A timid unsure man Gilderoy (Toby Jones) has just flown in from London to Italy and shuffles through the corridors of a nearly abandoned building. He is greeted coldly by a detached but beautiful secretary Elena (Tonia Sotiropoulou) who directs him to a sound studio, it seems the 'silenzio' light never stops flashing above it as the film progresses. He is greeted by his new employer the sleazy producer Francesco (Cosimo Fusco) and after a few days begins to unravel due to work pressures and strange occurrences, which lead to even more puzzling developments and horrific scenarios that question the reality of the films premise entirely.
I approach discussing Berberian Sound Studio with total caution, as I am not entirely sure what I experienced. The plot itself is very self-contained and barebones, even repetitious as the monotony of his unspectacular job comes into focus. Where this film succeeds is its depiction of this working world within a fictitious structure of a feature film. That is to say the elements of a production environment are obsessively scrutinized and the sound mixing, editing, creating and recording are twisted to a maddening level, the sound of Giallo echoes, reverberates and mixes all throughout Berberian Sound Studio and the screams and foul sound effects create an extremely uneasy tension and horror that only the mind can depict. It is a relief the audio is given such undue attention, given the film's title, and in fact it is difficult to think of a film in recent years that has used audio so effectively and primarily. The visuals in the film are an entirely other matter.
The claustrophic nature of the studio itself is a horrific element that plays on Gilderoy's anxieties and feelings of entrapment and oppression. The other voice actresses in the film Claudia (Eugenia Caruso) and Elisa (Chiara D'Anna) are also verbally and potentially otherwise abused by the director and producer, forced into an even smaller booth and screaming into the microphones till their throats hurt. The use of space here is palpable and reflects the various power plays occurring in this dubious production. Most people are kept out of the loop about what is happening, including Gilderoy who is told to keep quiet and work, even when he enquires about his compensation due. When not in the studio there is a space that I hesitate to call a complete abode that Gilderoy resides in where he still works on his recording device and receives and perhaps writes letters to his mother, or himself. The framed nature and unnatural lighting in his 'house' suggests its artificial nature. Later he is in the external environment, pitch-black and when there is some light it's suggested that this location is equally as artificial.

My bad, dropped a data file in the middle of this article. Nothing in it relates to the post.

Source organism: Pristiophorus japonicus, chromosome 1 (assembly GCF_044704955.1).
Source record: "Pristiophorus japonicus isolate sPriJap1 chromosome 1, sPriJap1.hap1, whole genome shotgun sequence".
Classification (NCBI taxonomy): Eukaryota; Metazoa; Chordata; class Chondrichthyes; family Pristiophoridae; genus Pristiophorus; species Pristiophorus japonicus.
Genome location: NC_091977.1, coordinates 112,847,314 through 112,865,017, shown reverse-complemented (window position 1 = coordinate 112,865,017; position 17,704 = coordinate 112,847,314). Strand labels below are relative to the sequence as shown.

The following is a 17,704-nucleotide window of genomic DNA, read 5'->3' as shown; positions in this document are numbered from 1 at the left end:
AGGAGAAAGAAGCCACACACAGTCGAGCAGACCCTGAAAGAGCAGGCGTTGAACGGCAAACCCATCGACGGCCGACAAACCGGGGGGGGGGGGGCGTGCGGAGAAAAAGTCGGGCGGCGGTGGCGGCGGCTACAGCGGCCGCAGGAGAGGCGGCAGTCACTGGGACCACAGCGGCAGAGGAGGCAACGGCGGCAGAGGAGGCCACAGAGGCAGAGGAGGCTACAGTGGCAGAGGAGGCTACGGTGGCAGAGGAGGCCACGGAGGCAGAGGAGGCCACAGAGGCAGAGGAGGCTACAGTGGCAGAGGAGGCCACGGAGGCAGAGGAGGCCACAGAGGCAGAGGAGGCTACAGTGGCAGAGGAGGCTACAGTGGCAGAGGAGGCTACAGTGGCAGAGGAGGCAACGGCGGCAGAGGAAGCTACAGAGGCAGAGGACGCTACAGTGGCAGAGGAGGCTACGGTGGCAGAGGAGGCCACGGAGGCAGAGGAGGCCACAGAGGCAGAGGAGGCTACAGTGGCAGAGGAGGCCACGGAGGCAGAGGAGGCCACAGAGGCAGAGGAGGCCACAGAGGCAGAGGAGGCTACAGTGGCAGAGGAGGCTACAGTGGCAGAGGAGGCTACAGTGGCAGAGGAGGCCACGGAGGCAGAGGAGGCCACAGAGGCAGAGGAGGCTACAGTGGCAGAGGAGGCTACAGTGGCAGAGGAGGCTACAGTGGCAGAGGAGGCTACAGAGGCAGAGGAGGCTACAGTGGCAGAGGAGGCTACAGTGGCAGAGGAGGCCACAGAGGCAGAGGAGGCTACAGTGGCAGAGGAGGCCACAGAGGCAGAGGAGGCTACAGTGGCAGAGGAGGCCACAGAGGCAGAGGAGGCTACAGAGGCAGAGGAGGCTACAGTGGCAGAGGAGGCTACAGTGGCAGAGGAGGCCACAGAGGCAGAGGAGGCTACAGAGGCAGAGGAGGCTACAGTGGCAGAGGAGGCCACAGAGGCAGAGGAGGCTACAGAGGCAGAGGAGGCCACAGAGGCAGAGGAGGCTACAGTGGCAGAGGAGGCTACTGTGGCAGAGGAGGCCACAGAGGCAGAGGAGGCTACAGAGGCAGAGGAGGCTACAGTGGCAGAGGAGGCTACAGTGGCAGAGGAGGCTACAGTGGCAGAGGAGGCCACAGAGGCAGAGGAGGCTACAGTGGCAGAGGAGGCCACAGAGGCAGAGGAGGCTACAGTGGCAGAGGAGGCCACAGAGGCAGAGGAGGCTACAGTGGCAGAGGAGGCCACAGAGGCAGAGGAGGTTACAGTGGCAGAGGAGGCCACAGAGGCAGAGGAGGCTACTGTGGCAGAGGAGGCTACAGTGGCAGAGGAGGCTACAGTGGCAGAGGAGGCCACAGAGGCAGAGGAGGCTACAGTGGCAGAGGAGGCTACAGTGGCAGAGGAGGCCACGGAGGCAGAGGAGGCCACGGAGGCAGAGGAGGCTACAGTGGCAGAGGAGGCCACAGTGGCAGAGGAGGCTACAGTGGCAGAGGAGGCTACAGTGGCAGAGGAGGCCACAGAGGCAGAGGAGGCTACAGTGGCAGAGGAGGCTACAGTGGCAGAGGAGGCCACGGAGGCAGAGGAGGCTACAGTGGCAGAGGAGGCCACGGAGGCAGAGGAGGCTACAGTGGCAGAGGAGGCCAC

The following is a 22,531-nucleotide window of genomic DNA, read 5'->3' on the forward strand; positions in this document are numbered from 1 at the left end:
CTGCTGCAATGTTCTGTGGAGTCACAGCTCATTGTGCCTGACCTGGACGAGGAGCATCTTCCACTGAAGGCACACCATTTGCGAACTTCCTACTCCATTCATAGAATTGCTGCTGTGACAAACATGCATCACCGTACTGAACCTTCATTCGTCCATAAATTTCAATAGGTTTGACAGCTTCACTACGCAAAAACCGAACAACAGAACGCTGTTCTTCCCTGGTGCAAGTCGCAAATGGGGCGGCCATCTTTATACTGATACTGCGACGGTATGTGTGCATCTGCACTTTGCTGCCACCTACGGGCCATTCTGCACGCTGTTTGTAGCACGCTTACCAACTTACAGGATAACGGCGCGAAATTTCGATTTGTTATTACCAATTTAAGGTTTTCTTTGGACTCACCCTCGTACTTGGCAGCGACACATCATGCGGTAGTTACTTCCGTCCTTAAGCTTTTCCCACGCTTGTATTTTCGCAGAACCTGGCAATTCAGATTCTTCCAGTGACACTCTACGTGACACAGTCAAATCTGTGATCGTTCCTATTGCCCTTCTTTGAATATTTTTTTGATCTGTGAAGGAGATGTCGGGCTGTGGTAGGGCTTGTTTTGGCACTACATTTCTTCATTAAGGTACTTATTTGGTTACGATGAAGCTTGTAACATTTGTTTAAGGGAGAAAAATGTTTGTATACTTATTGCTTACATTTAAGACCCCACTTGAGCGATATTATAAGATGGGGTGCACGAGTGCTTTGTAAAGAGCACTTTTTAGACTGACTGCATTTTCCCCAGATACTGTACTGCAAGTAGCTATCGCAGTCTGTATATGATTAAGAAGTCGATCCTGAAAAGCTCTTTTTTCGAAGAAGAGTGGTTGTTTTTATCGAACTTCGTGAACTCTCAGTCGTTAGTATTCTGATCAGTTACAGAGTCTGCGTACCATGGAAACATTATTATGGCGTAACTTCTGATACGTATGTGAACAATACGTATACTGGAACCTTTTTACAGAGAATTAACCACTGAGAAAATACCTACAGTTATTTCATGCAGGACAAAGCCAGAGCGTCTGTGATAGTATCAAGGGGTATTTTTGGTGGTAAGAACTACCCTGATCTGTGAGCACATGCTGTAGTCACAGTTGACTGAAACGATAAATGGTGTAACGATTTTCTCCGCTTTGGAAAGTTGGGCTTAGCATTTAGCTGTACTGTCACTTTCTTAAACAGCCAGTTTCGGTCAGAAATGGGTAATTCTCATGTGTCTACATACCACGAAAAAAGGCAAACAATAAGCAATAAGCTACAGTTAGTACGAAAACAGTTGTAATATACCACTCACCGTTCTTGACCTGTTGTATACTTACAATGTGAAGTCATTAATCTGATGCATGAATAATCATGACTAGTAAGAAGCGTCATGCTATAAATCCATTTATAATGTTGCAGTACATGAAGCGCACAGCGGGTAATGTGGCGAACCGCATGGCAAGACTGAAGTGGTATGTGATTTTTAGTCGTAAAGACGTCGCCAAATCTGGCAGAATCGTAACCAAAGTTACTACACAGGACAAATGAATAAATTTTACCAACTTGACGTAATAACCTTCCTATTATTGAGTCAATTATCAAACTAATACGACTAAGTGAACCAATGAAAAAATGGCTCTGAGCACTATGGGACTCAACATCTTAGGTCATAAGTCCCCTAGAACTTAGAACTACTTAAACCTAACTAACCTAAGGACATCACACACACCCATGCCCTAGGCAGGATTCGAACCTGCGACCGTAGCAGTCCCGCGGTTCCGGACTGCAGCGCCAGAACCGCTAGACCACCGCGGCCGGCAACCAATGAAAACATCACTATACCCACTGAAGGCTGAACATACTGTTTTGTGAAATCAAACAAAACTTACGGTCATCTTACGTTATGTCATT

Further on the visuals, director Peter Strickland employs a manner of unsettling effects, burning the image, returning to the same scene over and over, focusing on seemingly innocent items but with disturbing inclinations and a whole slew of other unsettling and amazing effects, particularly when transitioning to the next scene, most of these bleed into the next shot effortlessly, further questioning the reality of the situation. To reiterate, these visual flourishes are handled deftly and one of the highlights of the film.
I have only touched on the greatness that is Berberian Sound Studio; the performances are haunting and stilted with enigmatic and odd characters that could happily exist in the Lynch universe, as well as some truly unique ones, in particular the unseen sinister gloved hand that manically controls the projection of each scene. Each character adds to the deepening mystery and depth of insanity that Gilderoy finds himself in. What is really going on is of course subject to extreme speculation, but like the masters before him, Strickland leaves this open to wild interpretation. See Berberian Sound Studio immediately, I have not been this excited for a mind-bending puzzle film of this ilk since Mulholland Drive, an absolutely dark treat for the unchallenged mind and a terrifying technical achievement.